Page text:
“Let’s live cheerfully and freely, get along well, encourage each other, help each other, and have fun!” – Ay-O “Paradise of Peace”

There is a mural that remains in my memory. The mural has not lost its vividness after nearly half a century.

The mural is the work of Ay-O, a Japanese contemporary artist. I was interested in the background of the mural. So, I interviewed people at Special Support School to University of Fukui (Japan), where the mural was installed.

The interview revealed that the mural was an expression of the school’s founding and philosophy.

The original picture of the mural was based on Nashville Skyline, one of Ay-O’s representative works. The work consisted of ten prints. Two of the ten prints were adopted as the mural, and were reconstructed as a single mural.

Ay-O is a contemporary artist also known as “artist of rainbow”. There are many collectors of his works in Fukui Prefecture in Japan. SUKEDA Kenryo, who lives in Fukui-shi (Fukui Prefecture), is one of them.

SUKEDA is a printer of Ay-O’s prints, and at Ay-O’s request, he printed the print that were the basis of the mural.

Why did Ay-O chose Nashville Skyline as the subject of that mural?

Ay-O was inspired by the American Naive Painting Exhibition (Nihombashi Mitsukoshi Tokyo, 1970) and made Nashville Skyline.

In that exhibition, there were works from the time when unknown American artists were making simple but attractive paintings.

He was very strongly inspired by that exhibition. He contributed an article about naive art to a Japanese art magazine Mizue (みずゑ) and appealed to readers, “Anyway, let’s throw seriousness out the window.”

Around that time, I received an offer to create a mural for the school. The offer came from Mr. KIMIZU Ikuo, the vice principal of the school at that time.

Mr. KIMIZU was passionate about art education for children, and even encouraged adults to “paint as children paint.”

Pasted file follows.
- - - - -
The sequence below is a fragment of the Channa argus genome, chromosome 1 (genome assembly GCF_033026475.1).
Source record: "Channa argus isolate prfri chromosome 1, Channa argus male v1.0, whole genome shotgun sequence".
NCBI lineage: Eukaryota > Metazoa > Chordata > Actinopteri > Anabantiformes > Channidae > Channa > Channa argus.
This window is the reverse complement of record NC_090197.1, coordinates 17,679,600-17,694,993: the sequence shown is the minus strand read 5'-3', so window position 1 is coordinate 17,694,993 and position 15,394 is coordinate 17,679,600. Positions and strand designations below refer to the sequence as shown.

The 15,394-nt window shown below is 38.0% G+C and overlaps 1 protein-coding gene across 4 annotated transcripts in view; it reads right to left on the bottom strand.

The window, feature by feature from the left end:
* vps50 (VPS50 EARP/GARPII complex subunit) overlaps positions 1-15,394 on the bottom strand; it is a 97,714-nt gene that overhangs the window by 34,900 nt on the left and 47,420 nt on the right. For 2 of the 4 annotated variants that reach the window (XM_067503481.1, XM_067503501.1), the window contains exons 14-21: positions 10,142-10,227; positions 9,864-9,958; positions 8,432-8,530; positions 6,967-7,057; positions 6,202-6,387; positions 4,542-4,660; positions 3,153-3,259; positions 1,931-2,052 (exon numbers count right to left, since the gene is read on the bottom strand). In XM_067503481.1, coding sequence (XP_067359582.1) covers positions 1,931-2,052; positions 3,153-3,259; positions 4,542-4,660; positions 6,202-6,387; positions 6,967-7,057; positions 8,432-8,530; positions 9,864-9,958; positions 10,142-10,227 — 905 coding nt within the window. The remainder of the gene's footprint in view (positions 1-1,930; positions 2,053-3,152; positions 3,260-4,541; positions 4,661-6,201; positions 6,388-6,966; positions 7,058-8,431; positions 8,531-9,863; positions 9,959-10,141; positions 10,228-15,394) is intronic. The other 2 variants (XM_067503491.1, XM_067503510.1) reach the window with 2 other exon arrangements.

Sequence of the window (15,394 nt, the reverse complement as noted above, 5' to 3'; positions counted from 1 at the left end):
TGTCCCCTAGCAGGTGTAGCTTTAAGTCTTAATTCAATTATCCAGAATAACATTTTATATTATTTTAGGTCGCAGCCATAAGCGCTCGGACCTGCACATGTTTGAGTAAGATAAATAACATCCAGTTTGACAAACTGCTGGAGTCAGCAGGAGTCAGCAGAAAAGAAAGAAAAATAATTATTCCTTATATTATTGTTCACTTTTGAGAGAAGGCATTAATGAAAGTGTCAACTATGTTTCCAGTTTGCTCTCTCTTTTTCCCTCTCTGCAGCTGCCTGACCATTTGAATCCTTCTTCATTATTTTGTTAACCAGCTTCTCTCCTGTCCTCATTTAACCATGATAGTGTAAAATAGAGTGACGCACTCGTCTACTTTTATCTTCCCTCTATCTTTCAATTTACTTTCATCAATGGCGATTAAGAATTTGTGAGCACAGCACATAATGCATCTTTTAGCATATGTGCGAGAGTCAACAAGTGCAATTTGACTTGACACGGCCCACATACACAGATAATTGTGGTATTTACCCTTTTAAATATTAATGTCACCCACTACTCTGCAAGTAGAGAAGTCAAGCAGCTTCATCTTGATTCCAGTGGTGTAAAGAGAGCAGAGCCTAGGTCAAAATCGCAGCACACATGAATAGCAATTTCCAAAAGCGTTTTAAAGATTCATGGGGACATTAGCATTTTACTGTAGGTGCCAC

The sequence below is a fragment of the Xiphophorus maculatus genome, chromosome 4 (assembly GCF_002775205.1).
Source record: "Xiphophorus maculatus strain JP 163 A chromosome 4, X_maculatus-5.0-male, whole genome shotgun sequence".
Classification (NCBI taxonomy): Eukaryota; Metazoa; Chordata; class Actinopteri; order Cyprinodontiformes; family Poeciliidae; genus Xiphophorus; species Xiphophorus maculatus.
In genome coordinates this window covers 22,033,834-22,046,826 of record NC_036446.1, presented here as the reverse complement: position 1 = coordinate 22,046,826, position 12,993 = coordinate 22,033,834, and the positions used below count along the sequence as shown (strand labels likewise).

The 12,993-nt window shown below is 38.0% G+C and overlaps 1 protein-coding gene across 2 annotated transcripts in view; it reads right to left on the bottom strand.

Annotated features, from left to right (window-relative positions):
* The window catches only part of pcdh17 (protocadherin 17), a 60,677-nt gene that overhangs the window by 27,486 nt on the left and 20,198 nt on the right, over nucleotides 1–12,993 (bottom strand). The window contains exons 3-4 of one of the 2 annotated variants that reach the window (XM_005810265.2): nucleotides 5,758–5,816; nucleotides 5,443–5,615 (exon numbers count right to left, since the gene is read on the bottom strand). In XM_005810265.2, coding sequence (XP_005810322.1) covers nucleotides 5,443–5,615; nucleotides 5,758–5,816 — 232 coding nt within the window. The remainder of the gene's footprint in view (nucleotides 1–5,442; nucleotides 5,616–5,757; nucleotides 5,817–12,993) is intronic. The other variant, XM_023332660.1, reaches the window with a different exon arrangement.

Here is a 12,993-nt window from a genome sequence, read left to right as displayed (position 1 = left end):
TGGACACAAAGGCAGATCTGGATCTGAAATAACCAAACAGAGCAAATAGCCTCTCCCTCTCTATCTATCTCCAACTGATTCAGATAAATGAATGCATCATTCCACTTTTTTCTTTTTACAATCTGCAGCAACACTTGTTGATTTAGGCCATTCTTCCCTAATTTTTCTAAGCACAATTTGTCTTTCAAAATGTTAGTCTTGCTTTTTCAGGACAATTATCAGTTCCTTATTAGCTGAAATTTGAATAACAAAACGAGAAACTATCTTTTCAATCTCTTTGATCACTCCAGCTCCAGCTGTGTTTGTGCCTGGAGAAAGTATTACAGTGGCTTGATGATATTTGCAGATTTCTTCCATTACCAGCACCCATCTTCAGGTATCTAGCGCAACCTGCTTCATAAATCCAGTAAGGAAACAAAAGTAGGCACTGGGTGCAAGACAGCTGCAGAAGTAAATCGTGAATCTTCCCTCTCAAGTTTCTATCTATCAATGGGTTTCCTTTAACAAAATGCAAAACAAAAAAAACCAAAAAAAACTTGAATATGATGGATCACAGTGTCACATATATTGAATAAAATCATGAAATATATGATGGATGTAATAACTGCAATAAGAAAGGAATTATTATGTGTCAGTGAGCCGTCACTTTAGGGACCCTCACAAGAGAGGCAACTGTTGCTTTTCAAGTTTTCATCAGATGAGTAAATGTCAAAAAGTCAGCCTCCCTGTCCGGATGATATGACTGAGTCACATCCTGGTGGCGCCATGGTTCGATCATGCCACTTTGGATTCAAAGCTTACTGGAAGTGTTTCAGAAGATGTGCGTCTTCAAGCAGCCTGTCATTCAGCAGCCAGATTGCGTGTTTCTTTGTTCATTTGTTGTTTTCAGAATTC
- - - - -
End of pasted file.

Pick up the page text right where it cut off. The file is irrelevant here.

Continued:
I guess Ay-O must have sympathized with Mr. KIMIZU’s work, and I also guess that both Ay-O and Mr. KIMIZU had a longing for naive art. From these factors, Ay-O may have decided that Nashville Skyline was the best choice.

Mr. SUKEDA, do you know how the mural was installed?

It is a very long story to explain. To put it simply, it is based on the ideas of Mr. KIMIZU, the vice principal of the school. The idea was to “build a school of our own ideal” and “a school should be artistic.”

It was difficult to convince the people around him of the cost and other factors. Overcoming these difficulties, the work was finally completed in 1975 with the involvement of many people.

Was the plan to recreate the Nashville Skyline using tiles planned from the beginning of the project?

At the time, we could find no other way.

In order to implement the work using tiles, we first consulted with Seto ceramic artist HIRAKO Yoshinori. He is a friend of Mr. KIMIZU.

Ay-O, Mr. KIMIZU, and I visited Mr. HIRAKO and asked him to make samples of colored tiles. However, it was difficult to reproduce Ay-O’s ideal rainbow purple in the tiles. I remember that the red color was also difficult.

I guessed that the temperature at the time of firing, the temperature and the quality of the clay affected each other. Thus, in the beginning, it did not go so well.

We also considered other sources of consultation, and consulted with Kindai Mosaic Co. in Tokyo.

The staff at that company showed us a different way to reproduce the colors directly. The idea was to combine ready-made tiles so that the color would appear ideal to Ay-O when viewed from a distance.

This was indeed a realistic approach, and we decided to go with it. We decided to order the work from Kindai Mosaic.

It is still very vivid after 45 years. The tiles don’t seem to be peeling off.

The mural has been burned by the sun, so it’s not exactly as it was. It’s certainly beautiful even now. The reason why the tiles are not peeling off is because the groundwork is solid. Kenji Mizuyachi, the photographer, said, “We have to make the base solid,” so he made it.

After the completion, Ay-O came to see here. I think it was in July of 1975. The children sang welcome songs and organized events, and he was very moved and pleased.